Past Peak

German Economic Strength Threatened By State Spending

Sometimes I really feel like a mummy.
  • Why it matters

    Why it matters

    Recent surveys from important economic organizations give Germany good rankings, but they are not based on current new policies, which the author argues are worrisome.

  • Facts


    • Germany fell to 5th place in competitiveness, but far more worrisome is the economic condition of major euro zone powers such as France and Italy.
    • New policies regarding pensions in Germany will burden future economic growth while virtually no government action has been taken in the areas of tax reform and health policy.
    • The blame falls to the government’s grand coalition, which has failed to deliver on its promise of positioning Germany for the future.
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It was a day of supposedly good news: Germany fared well in two international rankings.

The Organization for Economic Cooperation and Development acknowledged very low unemployment figures, comparatively speaking, while the World Economic Forum ranked Germany in fifth place worldwide in terms of competitiveness, one spot lower than in the previous survey.

The fact that Germany dropped one place and was again overtaken by the United States, which moved up two slots in the rankings, is of little significance.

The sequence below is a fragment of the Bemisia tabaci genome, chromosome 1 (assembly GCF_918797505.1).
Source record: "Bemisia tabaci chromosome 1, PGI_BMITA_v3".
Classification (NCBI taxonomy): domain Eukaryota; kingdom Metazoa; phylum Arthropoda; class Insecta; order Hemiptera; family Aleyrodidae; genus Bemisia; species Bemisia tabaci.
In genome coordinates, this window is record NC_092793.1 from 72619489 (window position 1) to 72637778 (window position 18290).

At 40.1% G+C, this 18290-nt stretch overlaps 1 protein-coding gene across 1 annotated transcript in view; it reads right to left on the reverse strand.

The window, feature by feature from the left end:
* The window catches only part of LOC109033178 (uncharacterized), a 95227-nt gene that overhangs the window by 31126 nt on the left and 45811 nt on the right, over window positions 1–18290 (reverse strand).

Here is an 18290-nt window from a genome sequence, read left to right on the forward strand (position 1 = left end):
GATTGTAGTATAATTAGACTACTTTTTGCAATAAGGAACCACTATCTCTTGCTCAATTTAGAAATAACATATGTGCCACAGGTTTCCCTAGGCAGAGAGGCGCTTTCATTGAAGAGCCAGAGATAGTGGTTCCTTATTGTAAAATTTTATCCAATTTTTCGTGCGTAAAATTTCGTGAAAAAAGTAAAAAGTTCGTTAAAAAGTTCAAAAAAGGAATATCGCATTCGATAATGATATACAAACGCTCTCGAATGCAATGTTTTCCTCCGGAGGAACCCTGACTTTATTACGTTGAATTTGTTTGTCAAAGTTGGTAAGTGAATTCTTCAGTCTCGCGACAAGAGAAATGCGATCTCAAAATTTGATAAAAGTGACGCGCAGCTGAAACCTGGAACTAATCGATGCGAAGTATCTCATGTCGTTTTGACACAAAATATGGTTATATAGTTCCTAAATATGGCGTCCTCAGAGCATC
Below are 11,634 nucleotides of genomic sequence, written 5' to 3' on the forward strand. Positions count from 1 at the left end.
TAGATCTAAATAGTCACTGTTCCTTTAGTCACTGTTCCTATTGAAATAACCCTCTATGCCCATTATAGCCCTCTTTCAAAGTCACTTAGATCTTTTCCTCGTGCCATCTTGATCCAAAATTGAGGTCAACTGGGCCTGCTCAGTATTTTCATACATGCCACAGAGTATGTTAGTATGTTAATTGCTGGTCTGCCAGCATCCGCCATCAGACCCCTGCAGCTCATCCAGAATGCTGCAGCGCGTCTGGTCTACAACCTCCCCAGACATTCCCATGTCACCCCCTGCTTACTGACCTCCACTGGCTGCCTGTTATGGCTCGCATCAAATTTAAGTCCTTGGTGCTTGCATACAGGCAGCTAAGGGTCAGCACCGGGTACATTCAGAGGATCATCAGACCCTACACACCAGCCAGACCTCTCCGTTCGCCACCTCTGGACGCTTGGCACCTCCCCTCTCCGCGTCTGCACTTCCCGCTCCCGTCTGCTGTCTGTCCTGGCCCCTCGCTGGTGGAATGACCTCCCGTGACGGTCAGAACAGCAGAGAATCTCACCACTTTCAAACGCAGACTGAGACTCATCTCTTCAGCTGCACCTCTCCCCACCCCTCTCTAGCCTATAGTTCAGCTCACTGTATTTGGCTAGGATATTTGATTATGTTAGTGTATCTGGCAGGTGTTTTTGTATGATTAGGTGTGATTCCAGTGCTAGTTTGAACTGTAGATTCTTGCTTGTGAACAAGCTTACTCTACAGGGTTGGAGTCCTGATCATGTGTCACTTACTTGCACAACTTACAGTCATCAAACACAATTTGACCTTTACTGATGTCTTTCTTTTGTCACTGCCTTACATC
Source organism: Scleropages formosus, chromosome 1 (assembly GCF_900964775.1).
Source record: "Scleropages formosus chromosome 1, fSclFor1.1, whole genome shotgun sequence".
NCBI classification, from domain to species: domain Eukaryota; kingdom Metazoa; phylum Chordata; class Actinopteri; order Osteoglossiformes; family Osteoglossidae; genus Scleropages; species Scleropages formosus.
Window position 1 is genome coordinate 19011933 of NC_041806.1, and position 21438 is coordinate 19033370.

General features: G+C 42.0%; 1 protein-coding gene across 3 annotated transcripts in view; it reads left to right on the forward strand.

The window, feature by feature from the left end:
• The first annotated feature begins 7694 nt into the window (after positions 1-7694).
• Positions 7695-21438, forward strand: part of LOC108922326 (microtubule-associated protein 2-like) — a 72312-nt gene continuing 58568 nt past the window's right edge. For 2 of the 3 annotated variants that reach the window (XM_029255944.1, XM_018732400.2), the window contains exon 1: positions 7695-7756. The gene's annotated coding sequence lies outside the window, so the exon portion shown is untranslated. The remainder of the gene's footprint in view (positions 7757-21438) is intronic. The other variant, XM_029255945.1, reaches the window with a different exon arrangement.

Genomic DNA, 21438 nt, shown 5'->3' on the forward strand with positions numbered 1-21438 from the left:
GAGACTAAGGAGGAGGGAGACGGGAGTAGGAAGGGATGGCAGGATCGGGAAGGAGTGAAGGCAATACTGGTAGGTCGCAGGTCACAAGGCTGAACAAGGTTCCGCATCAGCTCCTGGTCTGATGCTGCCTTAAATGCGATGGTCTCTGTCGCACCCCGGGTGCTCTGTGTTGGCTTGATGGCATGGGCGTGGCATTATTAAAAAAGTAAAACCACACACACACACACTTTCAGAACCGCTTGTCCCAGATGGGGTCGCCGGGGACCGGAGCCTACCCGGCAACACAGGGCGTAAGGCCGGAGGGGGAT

Of greater concern is that the survey is based on past efforts and successes. It doesn’t reflect the mistakes the federal government is making at this time. The negative impact of pension reform, for example, will only unfold in the future. And the fact that the government has been largely inactive on issues of tax reform and health policy, for example, is something no analysis can detect.

The fact that the government has been largely inactive on issues of tax reform and health policy, for example, is something no analysis can detect.

Yet, the positive results of the surveys will lull Germany into a false sense of security, at least if the nation allows itself to be dazzled by the success stories. But a closer look at the WEF study already shows warning signs within the fine print.

Germany might be in good shape, and even nations still fighting their way out of the crisis such as Portugal might make up some ground, but two other European heavyweights, France and Italy, languish in 23rd place and 49th place respectively. The weakness of our euro zone neighbors will affect Germany sooner or later.

Meanwhile, the OECD confirms Germany still suffers particularly from long-term unemployment, though the favorable economic climate of recent years has obscured the problem. If the German economy begins to slow down – and there are many indicators it will – those problems will be laid bare for all to see.

It will then become glaringly apparent that the government’s grand coalition of the Social Democratic Party and the Christian Democratic Union failed to govern in the way promised by its motto, “Shape Germany’s Future.”

Instead, the government will be seen as happy to just administrate. 

This article was translated by Bob Breen. Jeff Borden also contributed to this story. To contact the author:

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